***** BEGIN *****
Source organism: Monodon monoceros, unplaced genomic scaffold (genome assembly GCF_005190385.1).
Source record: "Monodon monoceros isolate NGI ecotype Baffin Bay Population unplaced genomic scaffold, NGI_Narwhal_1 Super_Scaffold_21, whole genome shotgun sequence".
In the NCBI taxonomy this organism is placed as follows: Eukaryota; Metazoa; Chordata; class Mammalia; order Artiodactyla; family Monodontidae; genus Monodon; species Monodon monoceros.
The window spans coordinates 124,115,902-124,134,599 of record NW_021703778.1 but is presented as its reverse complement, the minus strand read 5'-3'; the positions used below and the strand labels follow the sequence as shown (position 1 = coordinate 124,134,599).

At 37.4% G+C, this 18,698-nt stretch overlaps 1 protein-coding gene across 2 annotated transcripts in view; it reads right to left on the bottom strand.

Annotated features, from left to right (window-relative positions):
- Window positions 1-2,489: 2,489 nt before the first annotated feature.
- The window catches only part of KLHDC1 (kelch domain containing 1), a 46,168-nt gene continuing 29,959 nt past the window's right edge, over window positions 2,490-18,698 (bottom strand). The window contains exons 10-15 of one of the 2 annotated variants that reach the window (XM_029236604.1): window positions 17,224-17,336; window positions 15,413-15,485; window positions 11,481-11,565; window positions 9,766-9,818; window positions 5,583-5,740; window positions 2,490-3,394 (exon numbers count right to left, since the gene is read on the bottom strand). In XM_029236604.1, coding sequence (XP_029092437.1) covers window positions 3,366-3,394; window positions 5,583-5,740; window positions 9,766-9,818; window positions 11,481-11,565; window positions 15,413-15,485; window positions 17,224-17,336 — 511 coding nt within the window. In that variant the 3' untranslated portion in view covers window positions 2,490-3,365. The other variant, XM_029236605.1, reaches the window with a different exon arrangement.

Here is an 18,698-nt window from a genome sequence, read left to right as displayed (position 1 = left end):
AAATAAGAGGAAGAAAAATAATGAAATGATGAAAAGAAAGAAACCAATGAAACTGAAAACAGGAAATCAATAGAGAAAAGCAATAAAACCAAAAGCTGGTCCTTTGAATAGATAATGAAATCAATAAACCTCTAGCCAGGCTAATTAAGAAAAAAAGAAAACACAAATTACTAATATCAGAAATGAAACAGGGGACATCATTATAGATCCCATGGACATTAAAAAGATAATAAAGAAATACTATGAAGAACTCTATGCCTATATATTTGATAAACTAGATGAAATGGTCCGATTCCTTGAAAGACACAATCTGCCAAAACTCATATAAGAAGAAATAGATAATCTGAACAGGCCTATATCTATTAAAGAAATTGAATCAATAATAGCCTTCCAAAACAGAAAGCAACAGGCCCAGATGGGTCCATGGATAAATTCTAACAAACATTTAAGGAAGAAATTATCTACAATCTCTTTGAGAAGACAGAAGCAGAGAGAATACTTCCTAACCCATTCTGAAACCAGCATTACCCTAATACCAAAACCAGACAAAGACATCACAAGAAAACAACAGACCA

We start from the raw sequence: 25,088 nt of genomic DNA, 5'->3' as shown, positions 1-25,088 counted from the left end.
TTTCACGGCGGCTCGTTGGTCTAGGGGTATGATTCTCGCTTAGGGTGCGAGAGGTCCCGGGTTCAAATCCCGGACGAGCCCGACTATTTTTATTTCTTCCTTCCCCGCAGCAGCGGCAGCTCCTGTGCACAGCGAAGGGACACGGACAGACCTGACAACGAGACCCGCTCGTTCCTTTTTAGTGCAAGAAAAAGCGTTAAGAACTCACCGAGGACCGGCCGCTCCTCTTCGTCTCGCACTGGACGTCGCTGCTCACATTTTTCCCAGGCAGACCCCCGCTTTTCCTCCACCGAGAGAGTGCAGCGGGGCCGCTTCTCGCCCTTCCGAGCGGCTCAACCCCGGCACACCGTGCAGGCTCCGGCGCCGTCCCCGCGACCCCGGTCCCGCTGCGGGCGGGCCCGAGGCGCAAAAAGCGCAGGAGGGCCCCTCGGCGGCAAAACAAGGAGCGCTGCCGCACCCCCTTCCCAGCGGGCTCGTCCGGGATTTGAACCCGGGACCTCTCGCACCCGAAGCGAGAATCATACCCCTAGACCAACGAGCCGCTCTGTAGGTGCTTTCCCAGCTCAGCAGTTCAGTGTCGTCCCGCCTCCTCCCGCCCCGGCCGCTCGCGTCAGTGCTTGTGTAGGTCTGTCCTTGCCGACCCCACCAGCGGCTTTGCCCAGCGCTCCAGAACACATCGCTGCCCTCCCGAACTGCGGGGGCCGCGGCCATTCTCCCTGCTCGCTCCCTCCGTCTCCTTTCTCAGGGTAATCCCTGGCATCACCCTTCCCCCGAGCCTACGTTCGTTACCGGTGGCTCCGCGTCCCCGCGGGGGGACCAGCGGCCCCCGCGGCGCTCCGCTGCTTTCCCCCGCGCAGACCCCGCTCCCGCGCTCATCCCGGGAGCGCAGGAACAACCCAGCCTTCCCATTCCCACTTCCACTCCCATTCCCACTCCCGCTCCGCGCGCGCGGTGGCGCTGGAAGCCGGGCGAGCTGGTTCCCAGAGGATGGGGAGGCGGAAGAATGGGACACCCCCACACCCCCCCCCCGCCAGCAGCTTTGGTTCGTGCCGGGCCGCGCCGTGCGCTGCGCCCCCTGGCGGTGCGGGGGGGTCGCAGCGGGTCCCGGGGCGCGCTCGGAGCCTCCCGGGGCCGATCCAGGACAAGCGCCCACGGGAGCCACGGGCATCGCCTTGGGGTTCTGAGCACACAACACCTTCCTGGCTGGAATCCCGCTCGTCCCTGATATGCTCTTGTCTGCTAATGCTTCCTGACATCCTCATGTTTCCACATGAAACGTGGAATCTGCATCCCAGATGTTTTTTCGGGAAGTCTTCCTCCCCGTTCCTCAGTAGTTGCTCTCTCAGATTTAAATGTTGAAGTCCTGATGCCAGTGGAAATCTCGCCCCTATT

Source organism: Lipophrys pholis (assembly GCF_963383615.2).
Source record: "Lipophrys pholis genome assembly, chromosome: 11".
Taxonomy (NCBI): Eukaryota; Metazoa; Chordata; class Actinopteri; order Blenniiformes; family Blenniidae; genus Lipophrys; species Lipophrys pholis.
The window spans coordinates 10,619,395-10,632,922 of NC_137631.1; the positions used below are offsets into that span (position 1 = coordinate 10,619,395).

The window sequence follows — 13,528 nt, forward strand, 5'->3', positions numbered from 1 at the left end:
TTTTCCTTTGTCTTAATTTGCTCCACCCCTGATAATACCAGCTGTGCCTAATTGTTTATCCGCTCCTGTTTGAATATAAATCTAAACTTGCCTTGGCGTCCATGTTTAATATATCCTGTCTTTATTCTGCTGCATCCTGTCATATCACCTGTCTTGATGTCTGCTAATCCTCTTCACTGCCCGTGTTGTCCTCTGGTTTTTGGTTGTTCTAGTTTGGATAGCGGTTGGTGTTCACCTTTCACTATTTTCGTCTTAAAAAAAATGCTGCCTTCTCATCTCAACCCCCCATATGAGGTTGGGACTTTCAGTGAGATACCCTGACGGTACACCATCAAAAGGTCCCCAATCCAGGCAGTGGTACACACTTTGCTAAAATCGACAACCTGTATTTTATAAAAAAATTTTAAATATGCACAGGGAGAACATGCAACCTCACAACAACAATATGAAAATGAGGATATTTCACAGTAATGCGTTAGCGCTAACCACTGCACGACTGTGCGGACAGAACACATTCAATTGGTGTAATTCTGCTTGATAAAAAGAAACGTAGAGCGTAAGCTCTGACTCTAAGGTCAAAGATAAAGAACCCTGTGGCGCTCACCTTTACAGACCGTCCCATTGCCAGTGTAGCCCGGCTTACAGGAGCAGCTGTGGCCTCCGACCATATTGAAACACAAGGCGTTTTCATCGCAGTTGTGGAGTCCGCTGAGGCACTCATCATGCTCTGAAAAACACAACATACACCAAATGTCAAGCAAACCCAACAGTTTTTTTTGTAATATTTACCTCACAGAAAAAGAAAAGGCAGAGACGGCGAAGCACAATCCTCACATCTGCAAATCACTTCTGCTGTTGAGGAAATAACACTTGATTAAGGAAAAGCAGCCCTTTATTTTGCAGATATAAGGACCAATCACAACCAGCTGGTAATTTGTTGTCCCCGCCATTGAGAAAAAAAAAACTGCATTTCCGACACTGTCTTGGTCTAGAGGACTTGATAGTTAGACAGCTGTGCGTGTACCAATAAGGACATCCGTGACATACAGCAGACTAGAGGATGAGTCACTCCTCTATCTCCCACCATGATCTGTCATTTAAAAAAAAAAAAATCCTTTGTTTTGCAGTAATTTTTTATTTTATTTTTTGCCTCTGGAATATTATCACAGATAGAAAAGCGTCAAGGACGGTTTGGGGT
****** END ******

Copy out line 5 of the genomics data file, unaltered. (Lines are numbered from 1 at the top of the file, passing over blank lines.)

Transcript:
At 37.4% G+C, this 18,698-nt stretch overlaps 1 protein-coding gene across 2 annotated transcripts in view; it reads right to left on the bottom strand.